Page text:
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Grant’s 3x3x3x3

Physical 3x3x3x3

physical 3×3×3×3

4D Shape: Tesseract

Physical Shape: Rectangular prism with 8 pieces sticking out

Pieces: 8 1c, 24 2c, 32 3c, 16 4c

Magnets: 3,840

Completed: 2022 July 22

Permutations: \(1.7\times 10^{120}\)


With the expansion of Melinda’s 2x2x2x2 through the hypercuboid series, only 1 puzzle remained unmade: the physical 3x3x3x3. A true 4-dimensional analog of the classic 3x3x3 Rubik’s Cube.

Melinda Green

I can’t believe progress is being made towards the holy grail. The cost and effort doesn’t matter since one will have to be made if it’s at all possible. (The main reason to be sure it’s right) It also doesn’t matter how clumsy it is to operate, though of course to get it into multiple people’s hands, you’ll want to explore every possible way to improve it.

At first, it was not clear how to expand the physical 2x3x3x3 into the 3x3x3x3, as it would need extra pieces that would no longer make it a nice cuboid shape. This is because we have one more slice layer than the number of dimensions we’re trying to simulate. For example a 3x3x3 has 3 slice layers, so to represent it in 2D space, some of the pieces have to stick out like this:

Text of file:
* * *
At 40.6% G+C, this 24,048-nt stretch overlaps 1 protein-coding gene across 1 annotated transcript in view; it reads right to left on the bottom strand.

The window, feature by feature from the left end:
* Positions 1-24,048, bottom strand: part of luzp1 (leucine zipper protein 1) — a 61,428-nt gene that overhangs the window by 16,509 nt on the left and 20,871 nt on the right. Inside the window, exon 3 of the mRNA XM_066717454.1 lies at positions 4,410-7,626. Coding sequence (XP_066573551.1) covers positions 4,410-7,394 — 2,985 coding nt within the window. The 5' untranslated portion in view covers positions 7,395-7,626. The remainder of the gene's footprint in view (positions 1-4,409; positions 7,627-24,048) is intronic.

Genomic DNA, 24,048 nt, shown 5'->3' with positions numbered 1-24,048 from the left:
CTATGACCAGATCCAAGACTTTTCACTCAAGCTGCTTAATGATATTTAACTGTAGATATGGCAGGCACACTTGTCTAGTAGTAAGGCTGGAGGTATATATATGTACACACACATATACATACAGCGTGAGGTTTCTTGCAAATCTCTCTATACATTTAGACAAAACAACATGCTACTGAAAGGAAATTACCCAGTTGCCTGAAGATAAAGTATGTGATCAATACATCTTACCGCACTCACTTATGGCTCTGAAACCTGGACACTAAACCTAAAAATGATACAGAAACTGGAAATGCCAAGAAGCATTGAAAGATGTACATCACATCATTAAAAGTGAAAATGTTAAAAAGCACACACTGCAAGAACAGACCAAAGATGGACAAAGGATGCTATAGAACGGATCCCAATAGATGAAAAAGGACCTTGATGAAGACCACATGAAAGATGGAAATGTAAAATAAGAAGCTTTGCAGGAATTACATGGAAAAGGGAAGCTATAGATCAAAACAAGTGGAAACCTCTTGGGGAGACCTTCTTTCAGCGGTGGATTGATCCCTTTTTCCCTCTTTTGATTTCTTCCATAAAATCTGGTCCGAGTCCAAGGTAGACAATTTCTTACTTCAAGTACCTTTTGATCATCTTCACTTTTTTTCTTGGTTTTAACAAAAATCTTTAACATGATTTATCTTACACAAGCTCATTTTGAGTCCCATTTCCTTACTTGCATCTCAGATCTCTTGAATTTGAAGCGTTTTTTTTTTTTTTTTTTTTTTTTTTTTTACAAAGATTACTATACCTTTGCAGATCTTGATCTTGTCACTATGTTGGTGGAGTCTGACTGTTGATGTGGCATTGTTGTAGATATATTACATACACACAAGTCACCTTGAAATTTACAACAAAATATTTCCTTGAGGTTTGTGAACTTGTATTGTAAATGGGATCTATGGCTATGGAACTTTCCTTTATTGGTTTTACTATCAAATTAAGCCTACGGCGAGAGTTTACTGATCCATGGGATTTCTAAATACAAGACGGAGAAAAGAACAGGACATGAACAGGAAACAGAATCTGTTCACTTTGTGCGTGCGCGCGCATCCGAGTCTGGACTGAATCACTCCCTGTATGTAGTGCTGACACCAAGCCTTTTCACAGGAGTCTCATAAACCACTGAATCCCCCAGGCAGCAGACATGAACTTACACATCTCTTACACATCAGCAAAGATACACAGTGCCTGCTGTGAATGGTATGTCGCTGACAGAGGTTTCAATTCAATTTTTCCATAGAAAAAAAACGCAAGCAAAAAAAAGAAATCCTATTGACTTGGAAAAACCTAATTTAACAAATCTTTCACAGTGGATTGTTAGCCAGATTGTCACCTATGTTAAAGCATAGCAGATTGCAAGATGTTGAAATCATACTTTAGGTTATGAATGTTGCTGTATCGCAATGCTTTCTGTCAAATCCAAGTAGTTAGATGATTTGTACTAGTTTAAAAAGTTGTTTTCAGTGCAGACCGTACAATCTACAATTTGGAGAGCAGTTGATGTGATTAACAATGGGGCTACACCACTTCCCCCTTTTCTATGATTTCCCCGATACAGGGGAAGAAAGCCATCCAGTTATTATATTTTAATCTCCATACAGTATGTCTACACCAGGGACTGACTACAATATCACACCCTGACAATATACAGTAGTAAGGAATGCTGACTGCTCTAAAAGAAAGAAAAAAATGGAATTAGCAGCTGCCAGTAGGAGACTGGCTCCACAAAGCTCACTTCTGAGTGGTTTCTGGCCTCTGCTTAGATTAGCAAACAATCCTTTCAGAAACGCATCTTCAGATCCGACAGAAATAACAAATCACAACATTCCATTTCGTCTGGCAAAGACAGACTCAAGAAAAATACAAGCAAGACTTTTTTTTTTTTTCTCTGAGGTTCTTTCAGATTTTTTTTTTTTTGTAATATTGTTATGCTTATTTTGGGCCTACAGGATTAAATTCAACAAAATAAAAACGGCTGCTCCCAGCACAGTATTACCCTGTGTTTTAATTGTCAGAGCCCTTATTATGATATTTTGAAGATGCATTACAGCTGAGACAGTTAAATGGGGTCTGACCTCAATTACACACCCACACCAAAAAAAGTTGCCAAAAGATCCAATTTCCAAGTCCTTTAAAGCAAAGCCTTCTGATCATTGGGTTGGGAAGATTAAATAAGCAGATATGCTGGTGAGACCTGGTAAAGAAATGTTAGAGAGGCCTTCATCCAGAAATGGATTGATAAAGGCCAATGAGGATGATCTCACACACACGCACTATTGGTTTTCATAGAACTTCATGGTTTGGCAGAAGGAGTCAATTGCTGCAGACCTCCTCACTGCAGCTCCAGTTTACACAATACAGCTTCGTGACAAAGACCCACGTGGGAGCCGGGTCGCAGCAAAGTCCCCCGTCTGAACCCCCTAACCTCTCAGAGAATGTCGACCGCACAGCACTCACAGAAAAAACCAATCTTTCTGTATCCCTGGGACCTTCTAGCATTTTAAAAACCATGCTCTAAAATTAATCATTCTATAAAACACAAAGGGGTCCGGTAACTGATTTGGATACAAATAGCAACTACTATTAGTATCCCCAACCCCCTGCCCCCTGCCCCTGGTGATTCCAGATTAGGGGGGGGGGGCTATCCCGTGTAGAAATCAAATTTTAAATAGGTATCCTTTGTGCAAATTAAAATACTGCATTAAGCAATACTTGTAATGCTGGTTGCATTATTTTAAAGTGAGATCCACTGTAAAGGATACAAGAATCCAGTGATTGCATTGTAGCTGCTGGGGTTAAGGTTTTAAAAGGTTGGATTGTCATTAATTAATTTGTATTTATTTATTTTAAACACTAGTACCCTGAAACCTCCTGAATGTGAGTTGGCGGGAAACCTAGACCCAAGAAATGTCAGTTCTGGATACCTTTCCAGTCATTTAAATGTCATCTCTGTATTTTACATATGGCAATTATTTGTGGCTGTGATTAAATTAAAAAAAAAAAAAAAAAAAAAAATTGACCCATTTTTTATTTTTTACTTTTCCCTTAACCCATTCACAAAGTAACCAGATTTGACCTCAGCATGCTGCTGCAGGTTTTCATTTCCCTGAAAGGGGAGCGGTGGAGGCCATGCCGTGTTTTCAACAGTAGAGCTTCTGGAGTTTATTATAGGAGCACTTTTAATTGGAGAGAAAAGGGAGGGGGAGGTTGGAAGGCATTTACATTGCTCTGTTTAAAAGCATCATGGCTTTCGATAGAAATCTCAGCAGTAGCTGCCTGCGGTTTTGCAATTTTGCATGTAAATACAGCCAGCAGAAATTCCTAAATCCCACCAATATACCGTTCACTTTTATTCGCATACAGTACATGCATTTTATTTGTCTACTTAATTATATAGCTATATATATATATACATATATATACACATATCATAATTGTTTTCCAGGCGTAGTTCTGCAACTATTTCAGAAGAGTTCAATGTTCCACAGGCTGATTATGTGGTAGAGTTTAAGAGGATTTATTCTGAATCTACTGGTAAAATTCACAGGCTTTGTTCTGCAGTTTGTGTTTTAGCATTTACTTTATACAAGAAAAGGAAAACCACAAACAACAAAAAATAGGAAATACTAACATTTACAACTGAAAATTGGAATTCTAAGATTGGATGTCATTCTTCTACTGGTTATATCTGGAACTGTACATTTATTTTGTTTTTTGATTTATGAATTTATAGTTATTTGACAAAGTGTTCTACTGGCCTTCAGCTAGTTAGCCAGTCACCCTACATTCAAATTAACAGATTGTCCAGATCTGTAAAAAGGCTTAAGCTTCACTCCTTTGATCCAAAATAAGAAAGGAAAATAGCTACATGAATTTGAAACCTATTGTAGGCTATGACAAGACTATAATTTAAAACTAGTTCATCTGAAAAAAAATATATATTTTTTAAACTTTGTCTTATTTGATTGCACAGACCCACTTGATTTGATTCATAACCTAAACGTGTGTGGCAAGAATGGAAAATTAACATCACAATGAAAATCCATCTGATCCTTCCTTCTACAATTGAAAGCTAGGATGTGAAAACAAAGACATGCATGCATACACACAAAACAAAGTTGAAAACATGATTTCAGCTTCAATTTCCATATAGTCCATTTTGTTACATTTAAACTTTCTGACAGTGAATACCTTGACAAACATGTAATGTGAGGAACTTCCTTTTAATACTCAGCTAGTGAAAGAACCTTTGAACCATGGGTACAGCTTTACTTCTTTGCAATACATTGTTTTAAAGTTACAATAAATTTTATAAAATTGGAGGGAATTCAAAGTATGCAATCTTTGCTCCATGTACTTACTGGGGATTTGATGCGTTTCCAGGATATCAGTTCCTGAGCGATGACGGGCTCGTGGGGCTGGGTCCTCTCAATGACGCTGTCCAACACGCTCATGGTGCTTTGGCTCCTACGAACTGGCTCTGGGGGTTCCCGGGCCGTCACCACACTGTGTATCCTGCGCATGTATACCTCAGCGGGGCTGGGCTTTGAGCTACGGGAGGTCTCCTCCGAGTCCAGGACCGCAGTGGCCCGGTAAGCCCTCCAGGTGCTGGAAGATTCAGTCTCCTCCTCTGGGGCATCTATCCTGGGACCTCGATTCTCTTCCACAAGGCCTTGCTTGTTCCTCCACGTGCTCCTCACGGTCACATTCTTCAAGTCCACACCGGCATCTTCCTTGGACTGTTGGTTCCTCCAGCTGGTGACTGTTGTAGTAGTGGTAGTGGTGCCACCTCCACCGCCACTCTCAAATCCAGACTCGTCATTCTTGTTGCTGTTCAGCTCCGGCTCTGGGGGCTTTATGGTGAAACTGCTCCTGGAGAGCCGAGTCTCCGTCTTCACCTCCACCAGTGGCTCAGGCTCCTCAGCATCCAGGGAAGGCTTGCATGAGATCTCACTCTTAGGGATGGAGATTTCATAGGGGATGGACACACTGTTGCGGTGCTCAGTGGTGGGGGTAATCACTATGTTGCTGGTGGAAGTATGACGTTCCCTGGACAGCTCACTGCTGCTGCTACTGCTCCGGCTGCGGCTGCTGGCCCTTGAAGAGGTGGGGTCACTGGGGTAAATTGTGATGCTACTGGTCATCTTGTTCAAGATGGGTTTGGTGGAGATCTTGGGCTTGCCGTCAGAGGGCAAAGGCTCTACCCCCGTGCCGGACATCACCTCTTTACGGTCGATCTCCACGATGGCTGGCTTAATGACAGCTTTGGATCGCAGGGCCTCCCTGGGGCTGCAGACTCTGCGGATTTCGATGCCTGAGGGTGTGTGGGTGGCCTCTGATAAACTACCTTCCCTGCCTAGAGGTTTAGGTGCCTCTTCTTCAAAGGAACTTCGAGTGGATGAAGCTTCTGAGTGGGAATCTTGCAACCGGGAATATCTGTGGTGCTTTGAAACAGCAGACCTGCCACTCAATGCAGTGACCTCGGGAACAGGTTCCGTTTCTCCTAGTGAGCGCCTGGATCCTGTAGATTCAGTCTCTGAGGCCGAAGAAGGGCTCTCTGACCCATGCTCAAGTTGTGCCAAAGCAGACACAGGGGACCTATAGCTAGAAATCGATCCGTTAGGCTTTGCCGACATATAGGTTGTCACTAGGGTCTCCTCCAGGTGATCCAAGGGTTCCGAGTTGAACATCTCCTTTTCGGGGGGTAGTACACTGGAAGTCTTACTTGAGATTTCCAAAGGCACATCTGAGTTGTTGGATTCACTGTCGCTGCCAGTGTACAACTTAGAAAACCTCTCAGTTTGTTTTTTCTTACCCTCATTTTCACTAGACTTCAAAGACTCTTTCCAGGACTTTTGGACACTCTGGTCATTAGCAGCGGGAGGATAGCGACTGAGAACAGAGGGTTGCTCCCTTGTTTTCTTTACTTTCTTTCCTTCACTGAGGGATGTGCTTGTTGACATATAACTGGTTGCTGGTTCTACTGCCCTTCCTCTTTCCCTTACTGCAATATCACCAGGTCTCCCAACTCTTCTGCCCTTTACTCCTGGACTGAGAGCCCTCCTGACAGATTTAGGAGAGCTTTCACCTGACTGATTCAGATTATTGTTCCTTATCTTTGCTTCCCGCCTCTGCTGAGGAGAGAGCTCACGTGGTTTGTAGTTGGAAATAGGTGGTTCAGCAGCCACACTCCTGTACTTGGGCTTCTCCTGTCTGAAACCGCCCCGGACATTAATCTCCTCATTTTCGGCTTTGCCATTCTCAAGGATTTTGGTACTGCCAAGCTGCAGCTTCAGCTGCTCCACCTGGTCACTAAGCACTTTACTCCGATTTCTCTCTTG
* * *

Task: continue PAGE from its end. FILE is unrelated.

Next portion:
2D exploded view of the 3×3×3

After months and months of effort, Grant completed assembling the puzzle on July 22nd, 2022. To this day, Grant has not scrambled or solved the physical 3x3x3x3 due to it being extremely big, heavy, and awkward to use. The most that was done on it was a checkerboard algorithm, but he did make a video showing off all of the hypercuboids and their legal twists.

Grant holding the physical 3×3×3×3

In April 2023, Akkei made a new program that simulated the physical 34, and then Hyperespy became the first person to ever fully solve the physical 34. The actual gyros are pretty painful to do, but luckily the program does them for you :)

In just under 6 months, the community went from having 1 physical 4d puzzle, to having 5!